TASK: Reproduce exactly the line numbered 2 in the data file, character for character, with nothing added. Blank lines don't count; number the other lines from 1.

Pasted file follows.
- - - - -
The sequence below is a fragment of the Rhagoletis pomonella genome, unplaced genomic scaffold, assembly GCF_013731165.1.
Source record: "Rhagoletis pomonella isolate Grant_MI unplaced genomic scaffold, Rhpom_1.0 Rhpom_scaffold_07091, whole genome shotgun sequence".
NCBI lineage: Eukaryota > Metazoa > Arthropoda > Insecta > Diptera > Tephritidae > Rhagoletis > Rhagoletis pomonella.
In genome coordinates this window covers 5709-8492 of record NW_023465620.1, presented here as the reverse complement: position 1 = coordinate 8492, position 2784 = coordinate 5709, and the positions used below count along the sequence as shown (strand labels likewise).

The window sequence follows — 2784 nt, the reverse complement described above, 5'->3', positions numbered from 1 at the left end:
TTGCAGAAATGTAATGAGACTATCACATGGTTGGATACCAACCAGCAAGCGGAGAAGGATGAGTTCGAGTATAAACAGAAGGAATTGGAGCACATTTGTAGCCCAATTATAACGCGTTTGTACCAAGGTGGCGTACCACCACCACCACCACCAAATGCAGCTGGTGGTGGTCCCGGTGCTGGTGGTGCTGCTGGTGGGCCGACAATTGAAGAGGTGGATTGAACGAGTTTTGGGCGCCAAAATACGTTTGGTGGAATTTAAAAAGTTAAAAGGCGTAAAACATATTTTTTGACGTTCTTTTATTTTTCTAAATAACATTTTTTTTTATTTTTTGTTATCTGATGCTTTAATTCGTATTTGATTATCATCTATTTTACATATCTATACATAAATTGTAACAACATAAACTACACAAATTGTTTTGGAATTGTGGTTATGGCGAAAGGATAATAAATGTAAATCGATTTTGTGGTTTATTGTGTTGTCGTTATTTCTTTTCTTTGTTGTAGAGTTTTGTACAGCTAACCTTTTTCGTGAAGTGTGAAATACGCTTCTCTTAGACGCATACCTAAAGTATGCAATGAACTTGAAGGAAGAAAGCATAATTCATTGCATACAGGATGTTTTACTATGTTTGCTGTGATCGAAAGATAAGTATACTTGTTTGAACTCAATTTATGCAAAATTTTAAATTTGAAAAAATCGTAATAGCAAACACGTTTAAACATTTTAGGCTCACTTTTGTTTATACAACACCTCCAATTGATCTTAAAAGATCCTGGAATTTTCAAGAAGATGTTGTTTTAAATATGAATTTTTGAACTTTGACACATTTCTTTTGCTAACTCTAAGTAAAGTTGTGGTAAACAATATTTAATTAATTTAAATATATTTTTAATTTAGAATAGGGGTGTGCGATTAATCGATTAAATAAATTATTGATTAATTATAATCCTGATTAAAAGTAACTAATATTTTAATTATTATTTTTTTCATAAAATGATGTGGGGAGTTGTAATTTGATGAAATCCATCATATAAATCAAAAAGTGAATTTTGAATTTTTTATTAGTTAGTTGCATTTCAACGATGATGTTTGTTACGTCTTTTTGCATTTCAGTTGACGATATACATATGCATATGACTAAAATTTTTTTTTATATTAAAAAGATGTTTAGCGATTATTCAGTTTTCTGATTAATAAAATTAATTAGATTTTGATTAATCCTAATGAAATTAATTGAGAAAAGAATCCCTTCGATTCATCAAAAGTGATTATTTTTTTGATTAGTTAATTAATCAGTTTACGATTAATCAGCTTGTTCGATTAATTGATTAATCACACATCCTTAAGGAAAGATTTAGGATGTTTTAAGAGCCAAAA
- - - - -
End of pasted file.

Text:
Source record: "Rhagoletis pomonella isolate Grant_MI unplaced genomic scaffold, Rhpom_1.0 Rhpom_scaffold_07091, whole genome shotgun sequence".